Home and Family (Part 1)

The feeling of belonging there was overwhelming.  I felt like I was home for the first time.

Hello dear reader.

I had a topic in mind for today, but then I read a post called Home is Where the Heart Lies on a blog called Wayward Scribbles. It brought up a ton of thoughts and memories. So the other topic will have to wait for another day. Naveena Shruthi, AKA Nathi, got my inspirational juices flowing.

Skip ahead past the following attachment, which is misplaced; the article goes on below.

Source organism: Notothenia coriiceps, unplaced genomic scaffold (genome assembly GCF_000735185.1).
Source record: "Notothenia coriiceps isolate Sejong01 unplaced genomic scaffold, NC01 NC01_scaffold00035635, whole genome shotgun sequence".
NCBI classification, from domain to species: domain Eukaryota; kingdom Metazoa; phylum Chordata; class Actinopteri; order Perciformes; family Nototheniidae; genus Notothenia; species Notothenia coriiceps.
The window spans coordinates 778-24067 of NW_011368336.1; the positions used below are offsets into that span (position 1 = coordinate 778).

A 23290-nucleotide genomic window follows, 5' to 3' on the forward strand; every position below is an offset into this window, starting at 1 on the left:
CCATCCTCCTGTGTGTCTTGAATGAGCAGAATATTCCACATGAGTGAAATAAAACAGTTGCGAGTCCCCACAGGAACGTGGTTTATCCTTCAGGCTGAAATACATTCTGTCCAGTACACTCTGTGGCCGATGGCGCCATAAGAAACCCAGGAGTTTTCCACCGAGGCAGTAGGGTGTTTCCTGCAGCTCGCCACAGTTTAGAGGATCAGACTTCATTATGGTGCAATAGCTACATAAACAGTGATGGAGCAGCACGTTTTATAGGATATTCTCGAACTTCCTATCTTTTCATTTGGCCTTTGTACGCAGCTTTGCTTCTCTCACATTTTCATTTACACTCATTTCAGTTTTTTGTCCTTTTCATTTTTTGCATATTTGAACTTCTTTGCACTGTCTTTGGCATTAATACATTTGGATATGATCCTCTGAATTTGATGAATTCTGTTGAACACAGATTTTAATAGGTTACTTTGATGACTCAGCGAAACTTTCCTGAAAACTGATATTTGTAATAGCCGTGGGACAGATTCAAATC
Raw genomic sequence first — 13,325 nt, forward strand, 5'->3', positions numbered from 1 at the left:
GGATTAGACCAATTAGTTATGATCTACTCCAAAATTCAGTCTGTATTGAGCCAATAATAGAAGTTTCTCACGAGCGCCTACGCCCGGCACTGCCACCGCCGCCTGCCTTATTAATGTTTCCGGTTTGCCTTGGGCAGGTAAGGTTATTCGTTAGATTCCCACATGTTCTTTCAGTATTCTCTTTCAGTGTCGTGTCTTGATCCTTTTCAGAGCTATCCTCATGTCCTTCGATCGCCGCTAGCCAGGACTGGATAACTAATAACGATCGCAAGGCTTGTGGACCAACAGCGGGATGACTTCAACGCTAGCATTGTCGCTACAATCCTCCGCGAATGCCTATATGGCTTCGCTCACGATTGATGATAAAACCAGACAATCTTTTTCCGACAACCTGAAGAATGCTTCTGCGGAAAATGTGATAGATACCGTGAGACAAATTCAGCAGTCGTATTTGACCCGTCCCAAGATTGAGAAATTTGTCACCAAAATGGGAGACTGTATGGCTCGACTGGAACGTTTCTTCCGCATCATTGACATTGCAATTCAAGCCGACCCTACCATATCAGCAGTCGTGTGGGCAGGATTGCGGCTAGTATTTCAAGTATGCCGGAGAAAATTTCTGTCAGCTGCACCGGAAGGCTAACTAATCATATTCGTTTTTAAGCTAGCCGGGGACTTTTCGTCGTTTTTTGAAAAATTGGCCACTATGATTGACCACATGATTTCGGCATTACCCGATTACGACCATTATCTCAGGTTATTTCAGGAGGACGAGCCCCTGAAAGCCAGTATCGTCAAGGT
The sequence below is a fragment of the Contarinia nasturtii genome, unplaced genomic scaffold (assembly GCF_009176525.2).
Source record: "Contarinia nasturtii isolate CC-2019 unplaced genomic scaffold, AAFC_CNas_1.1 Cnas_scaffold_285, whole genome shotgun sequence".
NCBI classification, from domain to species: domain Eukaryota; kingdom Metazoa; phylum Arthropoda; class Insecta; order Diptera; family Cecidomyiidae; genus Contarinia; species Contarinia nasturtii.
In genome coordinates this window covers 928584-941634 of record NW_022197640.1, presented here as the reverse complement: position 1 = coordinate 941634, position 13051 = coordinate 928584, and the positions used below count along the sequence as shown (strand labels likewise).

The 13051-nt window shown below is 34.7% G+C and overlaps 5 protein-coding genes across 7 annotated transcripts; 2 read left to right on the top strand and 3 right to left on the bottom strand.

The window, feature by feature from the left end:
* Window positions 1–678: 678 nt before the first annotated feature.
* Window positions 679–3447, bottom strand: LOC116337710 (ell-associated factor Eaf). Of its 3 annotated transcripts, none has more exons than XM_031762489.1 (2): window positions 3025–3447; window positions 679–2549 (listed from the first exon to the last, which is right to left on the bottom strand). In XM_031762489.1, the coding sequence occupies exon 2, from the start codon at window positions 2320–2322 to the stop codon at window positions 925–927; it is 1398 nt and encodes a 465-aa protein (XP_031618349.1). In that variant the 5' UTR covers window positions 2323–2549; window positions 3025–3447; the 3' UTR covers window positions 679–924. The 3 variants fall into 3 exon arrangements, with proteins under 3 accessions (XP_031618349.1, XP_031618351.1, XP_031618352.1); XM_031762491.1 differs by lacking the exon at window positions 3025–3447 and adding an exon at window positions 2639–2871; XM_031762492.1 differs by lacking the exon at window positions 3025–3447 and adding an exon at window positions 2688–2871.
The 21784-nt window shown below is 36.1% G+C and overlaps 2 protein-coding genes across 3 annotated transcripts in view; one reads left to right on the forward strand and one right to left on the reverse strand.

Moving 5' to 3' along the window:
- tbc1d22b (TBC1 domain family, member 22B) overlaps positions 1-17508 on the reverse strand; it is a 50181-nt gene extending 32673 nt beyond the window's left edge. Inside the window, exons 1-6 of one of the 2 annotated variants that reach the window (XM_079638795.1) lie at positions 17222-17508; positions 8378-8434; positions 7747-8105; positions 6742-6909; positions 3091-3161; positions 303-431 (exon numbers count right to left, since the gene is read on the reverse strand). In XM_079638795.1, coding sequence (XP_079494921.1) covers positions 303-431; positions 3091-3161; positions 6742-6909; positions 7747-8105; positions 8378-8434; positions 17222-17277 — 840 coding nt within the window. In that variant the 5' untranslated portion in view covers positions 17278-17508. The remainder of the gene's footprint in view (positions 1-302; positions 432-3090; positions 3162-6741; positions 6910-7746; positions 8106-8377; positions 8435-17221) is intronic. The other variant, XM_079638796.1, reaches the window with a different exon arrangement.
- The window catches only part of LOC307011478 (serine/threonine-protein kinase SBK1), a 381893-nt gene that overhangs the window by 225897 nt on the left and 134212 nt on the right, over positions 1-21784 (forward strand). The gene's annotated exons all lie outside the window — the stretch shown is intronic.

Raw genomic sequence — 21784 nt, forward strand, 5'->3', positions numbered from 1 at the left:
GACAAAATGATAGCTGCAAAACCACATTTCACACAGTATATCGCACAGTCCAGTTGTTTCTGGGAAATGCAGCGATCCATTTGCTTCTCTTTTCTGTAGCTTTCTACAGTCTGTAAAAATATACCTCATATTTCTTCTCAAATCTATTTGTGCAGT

I lived in the Northeast part of the country (Connecticut) until I was 13, at which time my mother and stepfather (for reasons I still can’t fathom) moved our family to the deep South (Louisiana). I dealt with severe culture shock. Everything was completely different. For example, I learned about the Civil war in school in Connecticut. I was taught when it happened and the basics of why. It was history, like the Revolutionary war. When I moved to Louisiana I discovered that for a lot of people there the Civil war had never ended. People actually disliked me (to put it mildly) because I was a “yankee” from the North. They flew rebel flags and had bumper stickers reading, “The South’s gonna rise again!” What was considered polite was also different. I grew up calling adults Mr. or Mrs. last name. In the South, the polite way to address an adult was Ms. or Mr. first name. In the Northeast, saying “yes” or “no” (as opposed to “yeah” or “nope”) was polite. In the South, the polite response is “yes or no ma’am” or “yes or no sir.” I actually got paddled because a teacher asked me a question and I answered “Yes.” She responded, “Yes, what?” and I had no idea what she was asking me. I think the worst of all was when kids at school would gather around me and say, “Talk.” I usually responded with, “What do you want me to say?” at which everyone would laugh hysterically ay me.